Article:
I’m painting my disassembled 701 kit in a booth I built in my hangar and thought I’d share what I’m learning. Number 1 don’t deviate from the instructions, and Number 2 bring a lot of patience with you when you enter the booth. Many, many light coats rather than a couple heavier ones or you will get sags and drips especially at rivet heads. I also found that rather than letting small sags and drips dry then dealing with them, if you carefully tamp them flat with your gloved finger tip or a damp sponge brush while still somewhere between wet and tacky, then come back over them with a couple light spray coats, they just go away. Also, when applying the color coats, I learned to stop when the gloss just starts to appear (it “peeks” through in the form of random glossy areas scattered throughout the flat coat of paint) and a few minutes later it (the gloss) has slowly overtaken the entire piece with no sags or runs. I discovered this after I tried to add another light coat on top the peeking gloss because I wanted to see a solid gloss coat across the entire piece before I quit spraying and I did, but it also produced sags and drips.

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All good points.  I also found while painting a previous airplane that waiting 10 to 15 minutes between the light coats really helps as well, pretty much eliminating drips.

Hi Jim,

Anxious to see the results.


So overall you are enjoying using this product? Seriously considering it for my Cruzer. 

Enjoying may not be he most accurate word. It may be my lack of experience with the product but it takes my full attention and concentration to avoid runs and drips with every single pass. I don’t intend to sound overly critical, so far I’ve painted five pieces, the rudder, elevator, horizontal stabilizer, and both slats and none really need any troublesome rework.  I may add another color coat on a couple of them to achieve a consistent gloss but so far so good.  Like most everything else about this project, about the time I finish I’ve figured it out and my last piece will be my best.  I do like the single stage, easy cleanup and environmentally safe aspects. Ill post up a picture of the rudder, I’m happy with it as is.  Meantime here’s a picture of the elevator in my makeshift booth (cheap outdoor party pavilion) and my repurposed wing stands.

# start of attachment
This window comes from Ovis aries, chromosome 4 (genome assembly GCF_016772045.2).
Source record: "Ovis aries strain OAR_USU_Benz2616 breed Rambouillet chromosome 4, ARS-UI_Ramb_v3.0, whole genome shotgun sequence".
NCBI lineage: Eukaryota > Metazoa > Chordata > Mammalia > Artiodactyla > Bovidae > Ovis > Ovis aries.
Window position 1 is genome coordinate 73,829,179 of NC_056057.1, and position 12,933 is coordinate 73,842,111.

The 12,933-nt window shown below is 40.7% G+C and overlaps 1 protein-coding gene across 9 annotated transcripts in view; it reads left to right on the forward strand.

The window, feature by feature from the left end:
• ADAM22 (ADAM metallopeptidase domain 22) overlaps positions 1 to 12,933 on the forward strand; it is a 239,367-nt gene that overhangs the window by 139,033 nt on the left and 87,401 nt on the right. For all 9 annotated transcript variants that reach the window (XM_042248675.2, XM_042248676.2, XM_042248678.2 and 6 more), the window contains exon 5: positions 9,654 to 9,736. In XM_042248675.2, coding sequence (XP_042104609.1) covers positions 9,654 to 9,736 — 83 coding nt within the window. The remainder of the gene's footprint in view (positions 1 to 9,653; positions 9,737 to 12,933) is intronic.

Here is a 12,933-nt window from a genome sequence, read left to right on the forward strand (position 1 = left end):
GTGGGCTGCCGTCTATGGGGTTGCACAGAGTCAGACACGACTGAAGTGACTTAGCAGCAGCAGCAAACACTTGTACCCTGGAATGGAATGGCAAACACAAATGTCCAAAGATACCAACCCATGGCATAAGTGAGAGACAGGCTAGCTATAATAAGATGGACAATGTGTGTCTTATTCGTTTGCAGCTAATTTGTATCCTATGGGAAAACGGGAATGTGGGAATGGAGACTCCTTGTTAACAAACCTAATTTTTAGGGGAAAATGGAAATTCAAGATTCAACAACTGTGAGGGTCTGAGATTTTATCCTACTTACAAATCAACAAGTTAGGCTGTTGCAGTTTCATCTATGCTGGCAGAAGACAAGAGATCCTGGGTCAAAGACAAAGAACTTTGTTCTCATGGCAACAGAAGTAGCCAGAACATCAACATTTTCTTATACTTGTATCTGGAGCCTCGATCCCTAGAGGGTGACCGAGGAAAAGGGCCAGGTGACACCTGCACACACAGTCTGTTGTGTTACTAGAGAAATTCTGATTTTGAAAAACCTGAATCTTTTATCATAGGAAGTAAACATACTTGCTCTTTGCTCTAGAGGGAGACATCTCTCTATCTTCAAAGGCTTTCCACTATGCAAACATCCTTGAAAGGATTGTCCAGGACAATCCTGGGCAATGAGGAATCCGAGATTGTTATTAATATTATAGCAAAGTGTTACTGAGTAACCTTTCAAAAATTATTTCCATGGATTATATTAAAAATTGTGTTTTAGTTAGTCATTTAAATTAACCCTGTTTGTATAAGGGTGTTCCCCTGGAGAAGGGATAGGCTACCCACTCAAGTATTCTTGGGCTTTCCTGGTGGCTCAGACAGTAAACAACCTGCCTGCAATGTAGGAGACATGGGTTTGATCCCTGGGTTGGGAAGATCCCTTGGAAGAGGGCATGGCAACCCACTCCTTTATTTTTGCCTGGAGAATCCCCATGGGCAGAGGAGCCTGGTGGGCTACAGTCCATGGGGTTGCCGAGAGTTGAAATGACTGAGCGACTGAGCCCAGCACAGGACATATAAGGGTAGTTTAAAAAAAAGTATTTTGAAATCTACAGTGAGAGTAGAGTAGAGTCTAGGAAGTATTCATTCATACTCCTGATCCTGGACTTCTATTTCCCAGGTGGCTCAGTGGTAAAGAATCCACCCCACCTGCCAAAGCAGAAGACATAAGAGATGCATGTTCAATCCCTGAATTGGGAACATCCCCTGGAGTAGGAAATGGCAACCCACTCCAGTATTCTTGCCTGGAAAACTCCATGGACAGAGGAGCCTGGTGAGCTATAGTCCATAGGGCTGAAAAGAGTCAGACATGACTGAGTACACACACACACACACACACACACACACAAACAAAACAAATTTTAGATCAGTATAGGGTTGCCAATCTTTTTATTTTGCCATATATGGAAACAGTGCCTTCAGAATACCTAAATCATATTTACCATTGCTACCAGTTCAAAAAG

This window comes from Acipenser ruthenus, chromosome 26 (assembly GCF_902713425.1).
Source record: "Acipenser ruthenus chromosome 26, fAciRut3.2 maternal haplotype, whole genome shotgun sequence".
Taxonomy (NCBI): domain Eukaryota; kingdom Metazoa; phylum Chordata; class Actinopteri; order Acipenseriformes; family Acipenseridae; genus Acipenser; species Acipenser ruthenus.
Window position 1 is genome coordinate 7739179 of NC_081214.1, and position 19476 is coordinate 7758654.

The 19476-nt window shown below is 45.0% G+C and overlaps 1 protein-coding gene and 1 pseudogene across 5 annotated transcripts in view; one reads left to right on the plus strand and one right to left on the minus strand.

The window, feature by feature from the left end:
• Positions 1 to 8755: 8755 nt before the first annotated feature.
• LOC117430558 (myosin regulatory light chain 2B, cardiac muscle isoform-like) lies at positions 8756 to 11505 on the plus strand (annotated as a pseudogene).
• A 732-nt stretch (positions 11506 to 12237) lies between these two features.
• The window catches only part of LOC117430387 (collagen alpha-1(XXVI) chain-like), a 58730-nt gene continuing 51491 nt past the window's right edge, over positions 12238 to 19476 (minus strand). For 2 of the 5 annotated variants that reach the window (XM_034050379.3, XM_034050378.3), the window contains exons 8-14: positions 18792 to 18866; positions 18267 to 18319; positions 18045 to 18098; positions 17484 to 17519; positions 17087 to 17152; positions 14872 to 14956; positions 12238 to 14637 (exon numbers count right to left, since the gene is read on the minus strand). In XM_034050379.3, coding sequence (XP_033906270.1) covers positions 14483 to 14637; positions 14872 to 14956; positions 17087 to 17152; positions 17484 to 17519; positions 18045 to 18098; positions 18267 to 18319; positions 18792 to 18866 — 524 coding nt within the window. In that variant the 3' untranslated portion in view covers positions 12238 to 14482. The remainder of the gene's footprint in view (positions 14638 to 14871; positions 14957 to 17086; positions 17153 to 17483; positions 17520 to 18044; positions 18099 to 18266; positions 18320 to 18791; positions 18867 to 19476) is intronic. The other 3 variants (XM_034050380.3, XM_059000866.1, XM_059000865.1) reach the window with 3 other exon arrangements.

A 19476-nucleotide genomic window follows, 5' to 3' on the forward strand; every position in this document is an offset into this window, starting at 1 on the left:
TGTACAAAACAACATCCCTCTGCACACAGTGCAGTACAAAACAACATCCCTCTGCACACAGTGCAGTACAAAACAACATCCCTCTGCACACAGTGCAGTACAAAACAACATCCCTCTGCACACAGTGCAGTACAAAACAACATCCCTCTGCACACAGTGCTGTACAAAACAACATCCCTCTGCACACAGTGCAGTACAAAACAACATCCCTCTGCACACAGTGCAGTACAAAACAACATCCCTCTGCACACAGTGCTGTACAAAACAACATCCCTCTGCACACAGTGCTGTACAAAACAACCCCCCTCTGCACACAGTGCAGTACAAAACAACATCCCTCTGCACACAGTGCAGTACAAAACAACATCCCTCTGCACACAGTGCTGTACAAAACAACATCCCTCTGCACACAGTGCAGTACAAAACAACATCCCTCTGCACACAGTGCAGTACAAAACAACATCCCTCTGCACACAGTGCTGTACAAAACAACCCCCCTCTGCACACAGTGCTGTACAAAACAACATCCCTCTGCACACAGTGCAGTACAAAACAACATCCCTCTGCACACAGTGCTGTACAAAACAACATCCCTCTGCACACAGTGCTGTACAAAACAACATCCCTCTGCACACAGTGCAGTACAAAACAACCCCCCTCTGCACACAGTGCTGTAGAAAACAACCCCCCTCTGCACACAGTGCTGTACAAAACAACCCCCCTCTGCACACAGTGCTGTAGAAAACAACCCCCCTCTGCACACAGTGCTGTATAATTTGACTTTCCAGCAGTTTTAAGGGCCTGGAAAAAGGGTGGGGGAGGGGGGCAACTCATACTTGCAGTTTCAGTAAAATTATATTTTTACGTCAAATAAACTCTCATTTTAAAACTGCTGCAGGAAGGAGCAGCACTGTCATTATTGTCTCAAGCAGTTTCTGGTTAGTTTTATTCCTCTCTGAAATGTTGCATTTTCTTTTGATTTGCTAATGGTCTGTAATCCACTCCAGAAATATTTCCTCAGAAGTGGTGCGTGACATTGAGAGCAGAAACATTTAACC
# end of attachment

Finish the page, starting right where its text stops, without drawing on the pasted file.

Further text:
I know everybody 'likes' unsolicited advice, but was wondering if you're doing it right!?

Stewart recommends to build up the paint with multiple smooth tack coats until full coverage is achieved, followed by a single wet coat.

While some paints are easier to spray than others, a rough finish, runs and sags are usually a result of improper technique and / or incorrect settings and / or poor equipment.


I wonder too! That’s the technique I’ve been using. When I’m done most are what I’d call acceptable for a novice but- only one of my five parts I would call good, the other four having an almost smooth finish with no runs or drips but the full deep gloss I achieved on the rudder is not there, I’ll have to go back over those with a gloss coat this weekend.  I’ve watched the YouTube videos and think I’m following the instructions. 

Finished everything but the fuselage over the long weekend with help from my lovely shop assistant. Learned that by holding the gun too far from the metal during my passes I was creating “trash” (looked like fuzzy dust). Also gave up on the clock. Instead, by ensuring I had the right tack (sticky but no transfer of primer or paint to the glove when touched with a gloved knuckle) I could keep the gun closer when spraying.  No trash and fewer passes required. 

Noticed after priming a wing (after washing and etching first), some Zinc chromate appeared as a rusty brown color at the lift strut bracket seam and a few adjacent rivet heads.  The paint covered it nicely.

I plan to paint the fuselage tomorrow.  The wings and tail pieces turned out well with one wing needing some fine sanding to remove the “trash”.  Orange peel varied by piece, from negligible to moderate, some light wet sanding with 1000 grit  paper made it look better.  I will invest in a DA buffer and some very light cut polish and finish this weekend. So far I am pleased with the look.

Including the main landing gear, primer and paint added 7 lbs to the fuselage of my 701.  Again this weight increase is only the fully assembled fuselage and excludes the wings and tail. 

Painted the cowling, spinner, and wing root skins this past weekend, that should be it for paint! 

Well, except for maybe some trim colors someday soon.......


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